Seas Shells Fenwick Island

I was expecting a standalone museum. I drove past the museum a few times before I realized that it was actually on the second floor of a Sea Shell City. I am glad that we found the museum. That is the thing about Delmarva, you could pass by something really awesome and never know that it is there.

 

We did not learn about Blackbeard or One-eyed Willie, but we did get to see a map that lights up showing the ships that have wrecked off the coast of Delmarva. Apparently, quite a few landed on the bottom of the seas off Delmarva. By some accounts more than 1,000. Others reference materials say the Delaware Bay is littered with about 2,000 shipwrecks. That’s a lot of ships.

 

The museum houses all sorts of artifacts. The artifacts come from around the world. There are shells, a skull, and jewelry. There is even a pirate downstairs in the store for the kids to pose for a picture. The kiddos loved it. It was also free. But, be forewarned there is a huge store downstairs and if you have kids you will be spending money. We almost ended up the proud owners of a hermit crab. I am not sure how we dodged that one, but we did.

 

The museum is a great way to spend a rainy day or get a break from the sun. For us, it was a nice little road trip with some great scenery along the way. Fenwick Island is in the southern most part of Delaware, just over the line from Ocean City, Md. If you go, be prepared to buy some souvenirs or provide a nice home for a hermit crab.

 

 

Fort Miles: Pulling out the big guns

Before we moved to Delmarva, our family lived less than half an hour away from Gettysburg, Pa.

We never once visited Gettysburg as civil war buffs. In nearly 20 years, my family never once drove over the state line to witness a Civil War reenactment. Considering that my family has a whole North/South thing going on, the Civil War is not something I am very interested in revisiting.

World War II, well, that is different. Delmarva has everything a World War II buff could want all right at Fort Miles at Cape Henlopen State Park. We have lived on Delmarva for a little more than a year. We have been to Fort Miles at least four times.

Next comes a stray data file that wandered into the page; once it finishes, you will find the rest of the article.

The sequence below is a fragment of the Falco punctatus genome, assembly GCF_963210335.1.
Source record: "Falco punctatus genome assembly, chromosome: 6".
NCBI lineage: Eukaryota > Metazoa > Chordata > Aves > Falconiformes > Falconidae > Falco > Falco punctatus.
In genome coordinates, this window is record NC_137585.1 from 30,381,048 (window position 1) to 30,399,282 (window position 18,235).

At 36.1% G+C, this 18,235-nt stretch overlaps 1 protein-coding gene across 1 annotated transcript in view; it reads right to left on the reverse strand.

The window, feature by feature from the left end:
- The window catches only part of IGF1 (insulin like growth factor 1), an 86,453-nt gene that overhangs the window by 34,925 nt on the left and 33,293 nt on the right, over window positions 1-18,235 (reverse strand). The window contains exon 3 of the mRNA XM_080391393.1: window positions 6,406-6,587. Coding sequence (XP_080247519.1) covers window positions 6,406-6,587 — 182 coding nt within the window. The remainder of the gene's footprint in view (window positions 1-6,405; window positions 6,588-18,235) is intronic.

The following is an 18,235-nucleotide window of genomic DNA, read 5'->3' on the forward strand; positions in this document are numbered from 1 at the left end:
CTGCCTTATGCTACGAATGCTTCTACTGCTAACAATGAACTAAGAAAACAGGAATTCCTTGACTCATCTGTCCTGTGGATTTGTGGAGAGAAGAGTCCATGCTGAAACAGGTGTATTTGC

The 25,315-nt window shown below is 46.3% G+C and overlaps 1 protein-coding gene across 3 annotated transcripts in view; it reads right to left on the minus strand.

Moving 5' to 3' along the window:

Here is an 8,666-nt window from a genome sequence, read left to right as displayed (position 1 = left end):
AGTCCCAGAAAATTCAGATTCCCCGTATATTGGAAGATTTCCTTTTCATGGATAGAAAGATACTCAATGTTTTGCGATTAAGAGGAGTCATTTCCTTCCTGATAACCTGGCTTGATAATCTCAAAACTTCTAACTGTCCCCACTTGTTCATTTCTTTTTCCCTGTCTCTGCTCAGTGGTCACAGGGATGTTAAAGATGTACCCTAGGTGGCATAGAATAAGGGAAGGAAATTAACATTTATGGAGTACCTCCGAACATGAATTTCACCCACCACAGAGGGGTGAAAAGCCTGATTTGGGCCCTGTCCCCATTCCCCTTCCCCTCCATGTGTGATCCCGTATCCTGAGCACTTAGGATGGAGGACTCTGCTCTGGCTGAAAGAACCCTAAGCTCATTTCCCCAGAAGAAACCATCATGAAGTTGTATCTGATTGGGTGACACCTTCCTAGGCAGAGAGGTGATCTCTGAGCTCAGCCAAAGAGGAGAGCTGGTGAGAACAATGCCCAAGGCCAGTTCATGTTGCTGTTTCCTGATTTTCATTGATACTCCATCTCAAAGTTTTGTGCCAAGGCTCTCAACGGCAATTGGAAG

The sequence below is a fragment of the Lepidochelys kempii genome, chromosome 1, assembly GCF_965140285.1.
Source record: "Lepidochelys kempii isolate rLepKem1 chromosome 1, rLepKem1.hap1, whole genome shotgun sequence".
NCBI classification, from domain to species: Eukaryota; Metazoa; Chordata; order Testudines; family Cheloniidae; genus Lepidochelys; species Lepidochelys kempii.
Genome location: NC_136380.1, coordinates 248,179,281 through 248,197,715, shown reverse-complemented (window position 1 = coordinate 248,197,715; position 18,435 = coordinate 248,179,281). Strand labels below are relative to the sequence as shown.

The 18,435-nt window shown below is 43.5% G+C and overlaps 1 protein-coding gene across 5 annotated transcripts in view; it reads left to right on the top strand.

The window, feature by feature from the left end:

It is pretty freakin’ cool. The kiddos love the big gun turrets. The turrets make great photos. The kids also loved climbing on them. Hands-on history. It doesn’t get better than that.

We also got to breeze in and out of some of the old buildings that the military used back in the day. The kiddos liked checking out what once was the mess hall.

Apparently, Fort Miles has a museum. I will admit we have never been to it when it was open, but we will make it a point to visit it this season. We already bought our Delaware State Park annual pass, which more than pays for itself if you visit Delmarva often. You can buy an annual pass when you visit Cape Henlopen State Park in Lewes, or you can click here. As residents, we pay $35. The pass is good at all Delaware State Parks. The pass we bought last year got a lot of use.

I am not a history expert on Fort Miles. Here is what I know. During World War II, Fort Miles was part of the country’s coastal defense program. The military personnel who were stationed there were keeping a watchful eye on the Delaware Bay and the Atlantic Ocean, making sure that the German navy was not able to intrude upon American shores.

Fort Miles has beautiful views overlooking the bay. It also has a bit of a hill, which skateboarders make full use of. Hills are rare in this part of Delaware. So in addition to taking in history, spectacular views, some pretty talented skateboarders are also thrown into the mix.

Fort Miles is worth the trip. It is a great place to stop if you want to teach your kids more about American history. It really brings that era to life for them.

If you are considering visiting, this week to do it. Fort Miles will be presenting “Fort Miles: Delaware Goes to War _ Victory in Europe.”The event will be held Saturday, April 29, at Cape Henlopen State Park in Lewes.  The event starts at 10 a.m. and runs until 4 p.m. The event is free for veterans. Other people will pay a $5 admission fee.

This is one reenactment I believe we will go to this year. If you would like more details on the event, please click here.